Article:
ASHEVILLE RIVER TUBING: PLANTS AND WILDLIFE YOU’LL SEE ON YOUR FLOAT
Did you know that the French Broad River is the third oldest river in the world? The French Broad has witnessed the age of the dinosaurs and the evolution of mammals. Winding its way through the Appalachian Mountains, the French Broad River is home to many interesting plants and wildlife. Maybe you’ll catch a glimpse of these during your Asheville river tubing adventure!
Purple Cone Flower (Echinacea)
Chances are you’ve heard of Echinacea, a plant indigenous to land east of the Rocky Mountains. Its medicinal benefits were harnessed by the Great Plain Indians to fight off infection and treat burns and skin wounds. It’s bright purple (and pinkish) petals are easy to spot!
Ranging in color from red to orange to yellow, this flowering vine can span 30-40 ft in one growing season. It thrives well among the riverbanks and can be spotted easily from your tube! Trumpet Creeper Photo: Gary Loucks
Part of the lily family, Swamp Pink or Pink Beds are pointy, cone-shaped flowers with pink to lavender hues. They are often found in wetlands bordering small streams and river areas.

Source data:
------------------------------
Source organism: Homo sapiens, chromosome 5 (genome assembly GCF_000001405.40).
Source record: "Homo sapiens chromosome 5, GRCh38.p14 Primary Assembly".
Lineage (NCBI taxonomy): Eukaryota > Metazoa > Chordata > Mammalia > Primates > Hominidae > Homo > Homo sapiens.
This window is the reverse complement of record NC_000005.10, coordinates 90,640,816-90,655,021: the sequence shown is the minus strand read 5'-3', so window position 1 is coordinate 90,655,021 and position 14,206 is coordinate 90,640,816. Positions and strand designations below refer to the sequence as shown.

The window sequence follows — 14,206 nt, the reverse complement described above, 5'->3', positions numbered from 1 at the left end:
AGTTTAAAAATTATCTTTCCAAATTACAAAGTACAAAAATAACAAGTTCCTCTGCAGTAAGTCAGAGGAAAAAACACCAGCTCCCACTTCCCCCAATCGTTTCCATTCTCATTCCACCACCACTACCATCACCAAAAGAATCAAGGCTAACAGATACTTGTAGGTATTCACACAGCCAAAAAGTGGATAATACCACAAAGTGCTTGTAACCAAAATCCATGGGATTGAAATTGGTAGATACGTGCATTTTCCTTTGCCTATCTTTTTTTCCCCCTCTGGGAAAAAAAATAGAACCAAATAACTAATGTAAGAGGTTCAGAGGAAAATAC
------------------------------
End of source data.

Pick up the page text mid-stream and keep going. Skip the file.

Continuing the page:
Native to southern Appalachian mountains, Virginia spiraea is a perennial shrub whose branches can extend 3-10 feet along the riverbanks of the French Broad. It grows between the cracks in rocks alongside flowing water.
Cormorants used to be a rare find inland, but these common seabirds have made themselves at home among our lakes and rivers! Photo: Gary Loucks
White Tailed Deer
Foraging along the riverside for shrubs and maple twigs, white tailed deer are more likely to be seen at dawn or dusk. These guys like to rest during the daylight hours, but can often be spotted in late afternoon/evening along the river.
Mountain Dusky Salamanders
These salamanders can be found along the side of riverbanks. They “breathe” by absorbing oxygen through the skin and can inhabit at sea level and high in the Appalachian Mountains.
Once wiped out in the 1930’s by unregulated trapping, the otter population has made a comeback and can be seen along the French Broad. It’s common to spot families- a mating male and female and their youngsters. Fun fact: The larger, more dominating otter in a family unit is actually the female!
Often referred to as “River Rats,” beavers are considered one of the largest rodents in North America. They are nocturnal, so spotting them during the day can be tricky. But evidence of their work can be seen in the constructed damns and lodges along the river.
It is not uncommon to spot a black bear among the wooded areas around the French Broad River. The black bear population around Asheville is dense, yet they are not considered predators and tend to shy away from humans. Though caution should be taken, beholding a black bear from a distance can be a thrilling experience!
See Also: Camping Around Asheville